Unable to return to her people, she settles for helping her younger sister Avie to restore peace in distant Lectranis. However, in order to unite the people, they soon realise that they will need to restore Lectranis’s true heir. There is only one problem. The deceased Lectran King had several children and no one knows who was chosen to rule after his death.

With only the vaguest idea of where to search for the missing princes and princesses, Keita and her friends set out across the war-torn land to deliver messages to each of them, begging them to return to the capital. However, the party soon finds itself divided. Left alone with her best friend Sienna and Brian, the boy that she was once betrothed to, Keita must deal with her distaste towards the strange Lectran culture. If she can’t save Lectranis, she has no hope in saving her own home.

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The Polar Bear Explorers’ Club

The Polar Bear Explorers’ Club was written by Alex Bell and is due for release this November. It is a middle grade fantasy story which focuses on team of brave explorers on an expedition to discover the coldest place on the planet. The novel is the first part of a planned series, though at the time of writing no further instalments have been announced.

Stella Starflake Pearl knows that she is destined to become a great explorer. She has to be, as only explorers are given three names. She longs to join the prestigious Polar Bear Explorers’ Club, however knows that they are old fashioned and do not allow girls on their expeditions. However, her adoptive father, Felix, has never been one for rules. He convinces the head of the club to allow Stella to join them on one expedition to give her a chance to prove her worth.

As Stella sets out, she is quick to make acquaintances with the other kids on the expedition – wolf whisperer Shay, Beanie the half-elf and bad-tempered magician Ethan. Yet their mission to find the coldest part of the Icelands quickly goes awry. When an accident separates the four youths from their parents, they are forced to band together to survive in the frozen wastes and complete their quest.

Danger and adventure lie between Stella’s team and their goal. Along their journey they are forced to deal with frostbite, savage cabbages and, most terrifying of all, the huge and ferocious yeti. Stella is determined to prove that she can be an explorer. Yet, as she travels deeper into the Icelands, she also begins to learn more about where she came from. Stella has always known that she is different from other girls, but the truth of her origins is more strange and terrible than she could ever have imagined…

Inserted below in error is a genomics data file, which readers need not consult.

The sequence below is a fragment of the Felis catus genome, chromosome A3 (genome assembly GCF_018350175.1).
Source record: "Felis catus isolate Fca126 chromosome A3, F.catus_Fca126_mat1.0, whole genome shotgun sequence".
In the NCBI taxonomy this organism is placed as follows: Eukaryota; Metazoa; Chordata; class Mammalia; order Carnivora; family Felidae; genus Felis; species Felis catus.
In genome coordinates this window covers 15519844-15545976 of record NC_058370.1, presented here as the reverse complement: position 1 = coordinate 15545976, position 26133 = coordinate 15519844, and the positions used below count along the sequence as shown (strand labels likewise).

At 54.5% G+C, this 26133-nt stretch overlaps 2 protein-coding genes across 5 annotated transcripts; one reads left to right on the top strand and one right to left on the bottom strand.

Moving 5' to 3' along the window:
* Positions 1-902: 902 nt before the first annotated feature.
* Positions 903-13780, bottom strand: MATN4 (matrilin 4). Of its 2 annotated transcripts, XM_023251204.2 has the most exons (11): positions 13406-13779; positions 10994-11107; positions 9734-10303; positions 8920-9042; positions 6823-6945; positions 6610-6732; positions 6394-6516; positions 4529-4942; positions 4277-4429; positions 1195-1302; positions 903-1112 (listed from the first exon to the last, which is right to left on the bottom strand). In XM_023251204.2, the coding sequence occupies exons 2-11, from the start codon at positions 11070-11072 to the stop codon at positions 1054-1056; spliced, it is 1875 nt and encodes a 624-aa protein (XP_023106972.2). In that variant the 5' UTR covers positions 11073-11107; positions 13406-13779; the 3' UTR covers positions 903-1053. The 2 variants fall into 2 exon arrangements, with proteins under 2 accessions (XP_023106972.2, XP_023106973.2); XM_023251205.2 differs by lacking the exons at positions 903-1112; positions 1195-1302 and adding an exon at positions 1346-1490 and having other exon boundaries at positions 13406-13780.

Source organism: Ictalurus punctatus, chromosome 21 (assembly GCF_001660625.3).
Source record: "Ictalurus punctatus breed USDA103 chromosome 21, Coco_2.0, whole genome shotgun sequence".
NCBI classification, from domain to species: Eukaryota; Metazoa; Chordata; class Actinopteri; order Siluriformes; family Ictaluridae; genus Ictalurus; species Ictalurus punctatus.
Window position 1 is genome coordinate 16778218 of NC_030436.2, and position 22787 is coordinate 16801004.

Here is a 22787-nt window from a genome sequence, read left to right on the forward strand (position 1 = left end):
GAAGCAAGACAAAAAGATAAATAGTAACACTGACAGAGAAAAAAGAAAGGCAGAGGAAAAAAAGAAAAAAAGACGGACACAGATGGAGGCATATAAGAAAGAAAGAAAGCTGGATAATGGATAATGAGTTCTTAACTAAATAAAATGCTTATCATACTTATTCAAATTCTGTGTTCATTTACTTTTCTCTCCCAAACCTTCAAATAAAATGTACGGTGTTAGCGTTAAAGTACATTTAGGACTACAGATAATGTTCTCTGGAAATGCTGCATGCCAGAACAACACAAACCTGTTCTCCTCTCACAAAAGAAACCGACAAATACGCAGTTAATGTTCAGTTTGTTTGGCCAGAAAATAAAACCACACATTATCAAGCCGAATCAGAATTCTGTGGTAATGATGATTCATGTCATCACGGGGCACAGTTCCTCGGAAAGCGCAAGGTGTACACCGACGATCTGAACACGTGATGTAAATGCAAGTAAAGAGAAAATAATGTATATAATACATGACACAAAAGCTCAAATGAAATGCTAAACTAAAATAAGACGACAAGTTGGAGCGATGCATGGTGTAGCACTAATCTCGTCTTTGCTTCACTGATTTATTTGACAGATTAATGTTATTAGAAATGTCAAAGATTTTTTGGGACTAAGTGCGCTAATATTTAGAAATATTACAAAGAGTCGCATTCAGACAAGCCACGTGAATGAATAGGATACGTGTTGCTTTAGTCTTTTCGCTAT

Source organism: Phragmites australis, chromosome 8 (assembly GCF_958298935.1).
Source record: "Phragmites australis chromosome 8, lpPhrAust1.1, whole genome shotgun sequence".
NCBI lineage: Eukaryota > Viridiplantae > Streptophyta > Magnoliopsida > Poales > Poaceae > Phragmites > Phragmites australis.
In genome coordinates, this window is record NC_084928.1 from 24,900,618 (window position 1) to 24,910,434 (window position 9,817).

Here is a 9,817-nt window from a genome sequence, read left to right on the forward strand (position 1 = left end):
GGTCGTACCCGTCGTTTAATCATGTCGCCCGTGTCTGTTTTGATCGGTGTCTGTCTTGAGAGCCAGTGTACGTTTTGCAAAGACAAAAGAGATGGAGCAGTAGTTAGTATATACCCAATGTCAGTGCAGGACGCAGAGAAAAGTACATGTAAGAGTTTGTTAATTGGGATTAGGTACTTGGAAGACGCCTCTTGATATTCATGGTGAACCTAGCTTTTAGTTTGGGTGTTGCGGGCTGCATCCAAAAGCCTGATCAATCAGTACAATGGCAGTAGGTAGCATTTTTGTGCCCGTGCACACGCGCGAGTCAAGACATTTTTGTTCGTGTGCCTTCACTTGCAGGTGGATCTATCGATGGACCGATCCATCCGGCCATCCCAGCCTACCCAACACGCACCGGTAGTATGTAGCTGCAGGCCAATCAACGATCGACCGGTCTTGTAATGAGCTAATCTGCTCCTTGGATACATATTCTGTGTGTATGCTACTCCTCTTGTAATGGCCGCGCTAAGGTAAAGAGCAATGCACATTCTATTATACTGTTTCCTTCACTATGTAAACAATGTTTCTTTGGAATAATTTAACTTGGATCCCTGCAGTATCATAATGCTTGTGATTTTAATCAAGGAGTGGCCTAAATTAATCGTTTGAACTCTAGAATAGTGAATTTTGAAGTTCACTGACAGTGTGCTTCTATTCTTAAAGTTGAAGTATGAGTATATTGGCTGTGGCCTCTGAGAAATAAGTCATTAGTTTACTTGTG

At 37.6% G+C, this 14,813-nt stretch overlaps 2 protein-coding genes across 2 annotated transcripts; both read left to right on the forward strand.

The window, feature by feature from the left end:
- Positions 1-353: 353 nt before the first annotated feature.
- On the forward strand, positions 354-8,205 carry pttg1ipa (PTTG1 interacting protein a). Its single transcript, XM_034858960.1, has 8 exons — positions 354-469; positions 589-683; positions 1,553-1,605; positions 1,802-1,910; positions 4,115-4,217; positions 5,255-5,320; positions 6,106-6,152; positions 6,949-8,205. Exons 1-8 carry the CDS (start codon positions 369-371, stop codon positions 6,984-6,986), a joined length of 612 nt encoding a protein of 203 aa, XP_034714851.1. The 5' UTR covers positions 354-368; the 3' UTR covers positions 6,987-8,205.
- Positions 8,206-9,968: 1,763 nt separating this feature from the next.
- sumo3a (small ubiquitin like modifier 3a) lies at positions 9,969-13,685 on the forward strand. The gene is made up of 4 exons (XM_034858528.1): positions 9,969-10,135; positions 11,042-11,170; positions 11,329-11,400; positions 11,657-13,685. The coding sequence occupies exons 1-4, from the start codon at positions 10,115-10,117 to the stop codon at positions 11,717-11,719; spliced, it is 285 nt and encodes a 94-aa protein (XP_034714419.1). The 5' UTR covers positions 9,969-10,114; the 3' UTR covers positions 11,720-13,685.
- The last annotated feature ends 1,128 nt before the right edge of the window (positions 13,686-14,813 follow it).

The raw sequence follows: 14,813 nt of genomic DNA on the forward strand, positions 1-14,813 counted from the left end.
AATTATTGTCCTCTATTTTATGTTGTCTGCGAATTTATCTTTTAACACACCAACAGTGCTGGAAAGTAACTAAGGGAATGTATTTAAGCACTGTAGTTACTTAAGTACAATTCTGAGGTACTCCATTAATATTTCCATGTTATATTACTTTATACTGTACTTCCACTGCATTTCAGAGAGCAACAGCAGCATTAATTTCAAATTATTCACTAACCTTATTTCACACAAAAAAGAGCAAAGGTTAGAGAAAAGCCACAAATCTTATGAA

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The Wheel Mages

The Wheel Mages was written by Aimee Davis and first published in 2016. It is a fantasy novel which focuses on a water mage on a mission to hunt down rogue mages that threaten her clan. The book forms the first part of the Changing Tides series and is followed by The Blood Mage (2017).

As the last of the water mages, seventeen-year-old Alena Kozlov has a lot resting on her shoulders. She has just passed her final test and been accepted into the Sanctum, meaning that for the first time in recent history they have a full Wheel – a group of mages representing each of the four elements. While Alena’s existence is precious to them, the Sanctum cannot miss out on the opportunity to use the Wheel’s increased power to root out some of the enemies that threaten their way of life.

All over the world, dark mages are abusing their power in direct rebellion against the Sanctum’s strict rules. Alena and her allies – Nikolai, Filipe and Catalina – are dispatched to the city in order to hunt them out. While Filipe and Catalina masquerade as nobility to enter high society, Alena and Nikolai take advantage of Alena’s history as a street urchin to set up a drug den and lure in the lower elements.

However, it is their enemies that manage to find them first. Alena is approached by a nobleman who recognises her as a water mage and wishes to trade her for his sister. It seems that someone else is trying to gather a Wheel of their own and is in desperate need for Alena’s power. In order to find the rogue mages, Alena must tread a different path. However, it’s not long before her discoveries shake her faith in the Sanctum. Could be that the rogues are right to rebel, and that it is the Sanctum that is corrupt to the core?